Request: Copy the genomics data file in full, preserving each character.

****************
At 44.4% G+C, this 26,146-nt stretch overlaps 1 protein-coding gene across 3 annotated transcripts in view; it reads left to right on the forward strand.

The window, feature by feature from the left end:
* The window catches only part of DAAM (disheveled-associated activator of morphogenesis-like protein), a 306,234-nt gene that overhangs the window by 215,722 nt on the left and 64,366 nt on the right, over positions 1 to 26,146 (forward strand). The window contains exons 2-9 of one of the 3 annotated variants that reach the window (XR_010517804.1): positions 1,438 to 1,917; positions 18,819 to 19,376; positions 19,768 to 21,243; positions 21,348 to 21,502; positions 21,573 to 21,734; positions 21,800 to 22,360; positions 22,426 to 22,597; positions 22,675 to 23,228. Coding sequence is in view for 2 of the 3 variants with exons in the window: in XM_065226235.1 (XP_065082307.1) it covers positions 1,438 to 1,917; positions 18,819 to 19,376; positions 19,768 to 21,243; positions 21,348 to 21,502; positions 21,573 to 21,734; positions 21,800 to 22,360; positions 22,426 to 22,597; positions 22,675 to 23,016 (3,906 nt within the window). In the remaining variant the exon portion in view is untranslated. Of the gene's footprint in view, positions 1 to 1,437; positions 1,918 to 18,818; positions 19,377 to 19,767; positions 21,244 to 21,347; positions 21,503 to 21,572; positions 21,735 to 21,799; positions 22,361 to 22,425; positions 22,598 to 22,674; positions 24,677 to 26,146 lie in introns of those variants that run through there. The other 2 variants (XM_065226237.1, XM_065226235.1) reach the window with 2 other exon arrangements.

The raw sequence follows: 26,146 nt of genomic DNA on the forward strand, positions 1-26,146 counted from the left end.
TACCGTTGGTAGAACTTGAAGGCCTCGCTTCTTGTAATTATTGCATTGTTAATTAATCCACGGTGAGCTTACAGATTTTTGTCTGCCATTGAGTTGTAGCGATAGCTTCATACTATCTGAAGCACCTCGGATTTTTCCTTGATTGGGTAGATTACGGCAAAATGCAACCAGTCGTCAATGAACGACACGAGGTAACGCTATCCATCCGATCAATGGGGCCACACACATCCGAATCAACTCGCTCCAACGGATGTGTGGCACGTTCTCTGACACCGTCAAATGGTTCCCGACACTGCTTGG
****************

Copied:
At 44.4% G+C, this 26,146-nt stretch overlaps 1 protein-coding gene across 3 annotated transcripts in view; it reads left to right on the forward strand.

The window, feature by feature from the left end:
* The window catches only part of DAAM (disheveled-associated activator of morphogenesis-like protein), a 306,234-nt gene that overhangs the window by 215,722 nt on the left and 64,366 nt on the right, over positions 1 to 26,146 (forward strand). The window contains exons 2-9 of one of the 3 annotated variants that reach the window (XR_010517804.1): positions 1,438 to 1,917; positions 18,819 to 19,376; positions 19,768 to 21,243; positions 21,348 to 21,502; positions 21,573 to 21,734; positions 21,800 to 22,360; positions 22,426 to 22,597; positions 22,675 to 23,228. Coding sequence is in view for 2 of the 3 variants with exons in the window: in XM_065226235.1 (XP_065082307.1) it covers positions 1,438 to 1,917; positions 18,819 to 19,376; positions 19,768 to 21,243; positions 21,348 to 21,502; positions 21,573 to 21,734; positions 21,800 to 22,360; positions 22,426 to 22,597; positions 22,675 to 23,016 (3,906 nt within the window). In the remaining variant the exon portion in view is untranslated. Of the gene's footprint in view, positions 1 to 1,437; positions 1,918 to 18,818; positions 19,377 to 19,767; positions 21,244 to 21,347; positions 21,503 to 21,572; positions 21,735 to 21,799; positions 22,361 to 22,425; positions 22,598 to 22,674; positions 24,677 to 26,146 lie in introns of those variants that run through there. The other 2 variants (XM_065226237.1, XM_065226235.1) reach the window with 2 other exon arrangements.

The raw sequence follows: 26,146 nt of genomic DNA on the forward strand, positions 1-26,146 counted from the left end.
TACCGTTGGTAGAACTTGAAGGCCTCGCTTCTTGTAATTATTGCATTGTTAATTAATCCACGGTGAGCTTACAGATTTTTGTCTGCCATTGAGTTGTAGCGATAGCTTCATACTATCTGAAGCACCTCGGATTTTTCCTTGATTGGGTAGATTACGGCAAAATGCAACCAGTCGTCAATGAACGACACGAGGTAACGCTATCCATCCGATCAATGGGGCCACACACATCCGAATCAACTCGCTCCAACGGATGTGTGGCACGTTCTCTGACACCGTCAAATGGTTCCCGACACTGCTTGG